Statistically speaking, flying is safer than driving.
Still, the thought of trouble in the sky is significantly more terrifying than travelling on the ground.
Over the years there have been a few cases of crash landings, where incredible pilots managed to take a life-threatening situation and diffuse it, saving hundreds of lives.
Here’s The Telegraph with five of the most heroic pilots of all time.
1. Chesley Sullenberger III
January 15, 2009:
This is one of the most well-known emergency landings of recent times. Sullenberger, also known as ‘Sully’, was at the helm of US Airways Flight 1549 when a flock of geese disabled both the aircraft’s engines just 2 818 feet above the ground.
Sully managed to land the plane safely in the Hudson River, saving the lives of all 155 passengers on board.
The Miracle on the Hudson was hailed as “the most successful ditching in aviation history” by the NTSB. Though incredibly rare, there have been a few other instances where commercial airliners have been forced to make a landing on water.
Yeah, they made a movie about it, starring Tom Hanks.
When it comes to landing aircraft in rivers, a helicopter was captured on video landing in New York’s East River last year.
2. John Coward and Peter Burkill
January 17, 2008:
Coward and Burkill were manning BA Flight 38, using a Boeing 777-200ER, when its engines suddenly failed to respond to its pilots’ demand for extra thrust.
A build-up of ice crystals had caused a restriction in the flow of fuel.
The loss of power caused the plane’s speed to drop alarmingly. “We were about to stall and fall out of the sky,” said Captain Peter Burkill in an interview two years later. The only way to go faster, and avoiding stalling, was to take a steeper approach. It worked, but meant the aircraft looked certain to miss the runway.
Thanks to the expert flying skills of both pilots, the plane was brought in to land but continued to move along the ground at an intense speed, breaking apart as it went. Incredibly, by the time it came to a halt beside the threshold markings at the start of the runway, only one passenger had suffered a serious injury.
Coward by name, not by nature.
3. Eric Moody
June 24, 1982:
British Airways Flight 9 from Heathrow to Auckland was passing over Jakarta when it ran into volcanic ash from the eruption of Mount Galunggung, resulting in the failure of all four of its engines.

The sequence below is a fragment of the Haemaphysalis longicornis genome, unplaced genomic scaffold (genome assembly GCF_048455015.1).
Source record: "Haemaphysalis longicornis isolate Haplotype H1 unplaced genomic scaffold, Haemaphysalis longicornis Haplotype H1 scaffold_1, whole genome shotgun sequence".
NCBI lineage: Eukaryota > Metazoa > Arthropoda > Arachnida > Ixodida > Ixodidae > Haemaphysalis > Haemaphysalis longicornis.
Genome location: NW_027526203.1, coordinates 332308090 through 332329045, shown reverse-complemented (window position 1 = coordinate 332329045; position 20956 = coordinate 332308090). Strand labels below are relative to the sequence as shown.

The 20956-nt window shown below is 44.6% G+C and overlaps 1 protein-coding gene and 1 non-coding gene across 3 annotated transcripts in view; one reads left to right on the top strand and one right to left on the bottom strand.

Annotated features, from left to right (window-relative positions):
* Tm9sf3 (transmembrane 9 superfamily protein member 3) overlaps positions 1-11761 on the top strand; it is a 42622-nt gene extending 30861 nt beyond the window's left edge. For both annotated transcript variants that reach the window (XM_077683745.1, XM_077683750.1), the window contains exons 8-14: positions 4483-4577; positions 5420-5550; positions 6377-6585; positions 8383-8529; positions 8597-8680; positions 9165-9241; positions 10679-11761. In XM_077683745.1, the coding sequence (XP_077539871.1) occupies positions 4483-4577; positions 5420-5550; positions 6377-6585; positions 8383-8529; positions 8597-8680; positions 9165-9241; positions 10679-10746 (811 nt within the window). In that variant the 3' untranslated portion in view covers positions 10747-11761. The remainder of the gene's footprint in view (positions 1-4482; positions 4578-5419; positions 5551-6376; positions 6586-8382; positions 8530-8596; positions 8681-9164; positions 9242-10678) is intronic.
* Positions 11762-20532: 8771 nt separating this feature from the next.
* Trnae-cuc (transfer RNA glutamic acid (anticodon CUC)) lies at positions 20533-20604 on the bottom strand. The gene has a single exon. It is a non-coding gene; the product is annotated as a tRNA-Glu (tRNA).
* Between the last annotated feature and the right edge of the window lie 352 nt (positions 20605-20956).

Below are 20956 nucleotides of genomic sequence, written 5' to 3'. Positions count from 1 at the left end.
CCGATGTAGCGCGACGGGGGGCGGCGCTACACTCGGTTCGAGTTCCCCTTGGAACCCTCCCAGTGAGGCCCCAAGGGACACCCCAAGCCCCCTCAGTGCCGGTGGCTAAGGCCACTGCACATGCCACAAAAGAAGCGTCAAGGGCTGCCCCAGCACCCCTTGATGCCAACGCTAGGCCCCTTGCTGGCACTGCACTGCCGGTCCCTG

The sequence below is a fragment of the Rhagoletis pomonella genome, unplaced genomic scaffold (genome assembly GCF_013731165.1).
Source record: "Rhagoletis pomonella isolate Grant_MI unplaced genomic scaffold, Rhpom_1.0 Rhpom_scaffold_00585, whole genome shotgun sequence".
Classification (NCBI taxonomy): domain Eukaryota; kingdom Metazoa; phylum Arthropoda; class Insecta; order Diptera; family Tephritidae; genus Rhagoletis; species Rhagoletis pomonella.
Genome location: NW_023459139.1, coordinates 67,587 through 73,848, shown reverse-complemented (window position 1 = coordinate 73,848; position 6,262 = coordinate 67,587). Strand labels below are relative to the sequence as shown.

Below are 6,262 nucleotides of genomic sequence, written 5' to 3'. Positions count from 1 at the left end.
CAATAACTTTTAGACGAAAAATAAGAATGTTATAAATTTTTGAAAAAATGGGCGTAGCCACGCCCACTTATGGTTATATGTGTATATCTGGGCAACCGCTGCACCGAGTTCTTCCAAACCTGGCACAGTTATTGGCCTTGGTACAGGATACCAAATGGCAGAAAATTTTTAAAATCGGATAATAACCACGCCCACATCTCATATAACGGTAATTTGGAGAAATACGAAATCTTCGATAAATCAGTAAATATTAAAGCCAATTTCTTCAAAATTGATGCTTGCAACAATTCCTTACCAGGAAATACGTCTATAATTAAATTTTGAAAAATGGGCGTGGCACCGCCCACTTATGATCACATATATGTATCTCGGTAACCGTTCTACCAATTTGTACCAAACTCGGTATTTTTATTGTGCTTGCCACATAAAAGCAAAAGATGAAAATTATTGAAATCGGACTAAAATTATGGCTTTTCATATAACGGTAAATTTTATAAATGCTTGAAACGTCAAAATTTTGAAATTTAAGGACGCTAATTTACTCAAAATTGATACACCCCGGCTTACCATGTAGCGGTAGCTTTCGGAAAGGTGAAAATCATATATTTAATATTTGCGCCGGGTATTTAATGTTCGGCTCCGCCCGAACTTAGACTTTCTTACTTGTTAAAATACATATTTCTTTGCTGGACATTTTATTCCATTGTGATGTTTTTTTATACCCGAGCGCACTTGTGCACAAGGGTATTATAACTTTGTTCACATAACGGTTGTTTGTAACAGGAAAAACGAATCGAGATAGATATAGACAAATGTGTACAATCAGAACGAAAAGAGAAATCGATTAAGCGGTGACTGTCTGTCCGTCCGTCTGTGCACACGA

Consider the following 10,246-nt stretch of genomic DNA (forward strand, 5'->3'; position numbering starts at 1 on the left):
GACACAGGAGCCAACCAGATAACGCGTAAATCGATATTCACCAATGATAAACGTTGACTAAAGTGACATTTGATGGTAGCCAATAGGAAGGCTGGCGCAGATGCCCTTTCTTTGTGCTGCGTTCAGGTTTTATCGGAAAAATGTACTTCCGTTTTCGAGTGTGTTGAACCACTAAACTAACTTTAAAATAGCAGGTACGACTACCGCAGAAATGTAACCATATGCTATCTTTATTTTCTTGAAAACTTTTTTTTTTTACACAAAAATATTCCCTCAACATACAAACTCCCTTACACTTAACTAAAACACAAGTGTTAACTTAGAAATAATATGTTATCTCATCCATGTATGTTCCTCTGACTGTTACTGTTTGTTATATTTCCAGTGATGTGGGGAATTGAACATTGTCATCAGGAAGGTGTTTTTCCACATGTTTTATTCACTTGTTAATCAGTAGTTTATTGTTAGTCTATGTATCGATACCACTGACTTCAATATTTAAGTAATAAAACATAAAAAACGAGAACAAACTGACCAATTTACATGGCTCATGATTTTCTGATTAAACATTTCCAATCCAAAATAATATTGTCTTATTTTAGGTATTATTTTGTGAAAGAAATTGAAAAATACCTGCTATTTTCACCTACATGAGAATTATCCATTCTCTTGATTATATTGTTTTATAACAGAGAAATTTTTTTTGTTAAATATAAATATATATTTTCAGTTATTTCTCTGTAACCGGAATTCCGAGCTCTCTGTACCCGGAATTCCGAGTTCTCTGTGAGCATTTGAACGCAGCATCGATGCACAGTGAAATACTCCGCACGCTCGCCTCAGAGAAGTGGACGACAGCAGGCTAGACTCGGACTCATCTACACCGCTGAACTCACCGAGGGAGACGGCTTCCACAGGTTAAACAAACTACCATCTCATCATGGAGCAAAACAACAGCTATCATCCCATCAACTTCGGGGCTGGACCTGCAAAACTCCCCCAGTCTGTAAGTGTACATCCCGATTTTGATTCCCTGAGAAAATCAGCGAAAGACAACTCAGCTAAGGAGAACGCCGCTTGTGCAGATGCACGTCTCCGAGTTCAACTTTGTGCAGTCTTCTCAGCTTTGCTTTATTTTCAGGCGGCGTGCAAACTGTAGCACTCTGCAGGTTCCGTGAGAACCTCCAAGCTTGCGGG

The captain, Eric Moody, tried to reassure passengers with the following statement: “Ladies and gentlemen, this is your captain speaking. We have a small problem. All four engines have stopped. We are doing our damnedest to get them going again. I trust you are not in too much distress.”
Luckily, as Moody did the calculations for a ditch landing in the ocean, the engines started up and he was able to land the plane safely in Jakarta.
4. Alastair Atchison
June 10, 1990:
Disaster struck when a badly fitted windscreen panel on British Airways Flight 5390 failed halfway through a flight to Malaga. The captain, Tim Lancaster, was sucked outside of the aircraft where his head and torso were battered by 300 mile per hour winds – while his legs remained inside, with flight attendants gripping him tightly.
With insufficient oxygen masks for those on board, co-pilot Alastair Atchison, who was also helping hold Lancaster inside the aircraft, made a rapid emergency descent and searched for the nearest airport. However, due to the sound of rushing air, he could not hear air traffic control.
He eventually landed safely in Southampton where his captain was treated for frostbite, shock and a broken arm.
5. Bryce McCormick
Captain Bryce McCormick was at the helm of American Airlines Flight 96 from LA to New York when the rear cargo door broke off soon after a stopover in Detroit.
The subsequent explosive decompression saw part of the floor at the rear of the cabin give way, severing a control cable and disabling one of the engines. Captain Bryce McCormick, who initially believed the plane had suffered a mid-air collision, declared an emergency, while flight attendants took oxygen to passengers (masks did not deploy because the plane was below the 14,000ft limit).
McCormick was forced to land dangerously fast but managed to do so safely, touching down in Detroit.
Some pretty heroic tales to be swapped over a few toots for those pilots above.
You can read the Telegraph’s full list of heroic pilots here.
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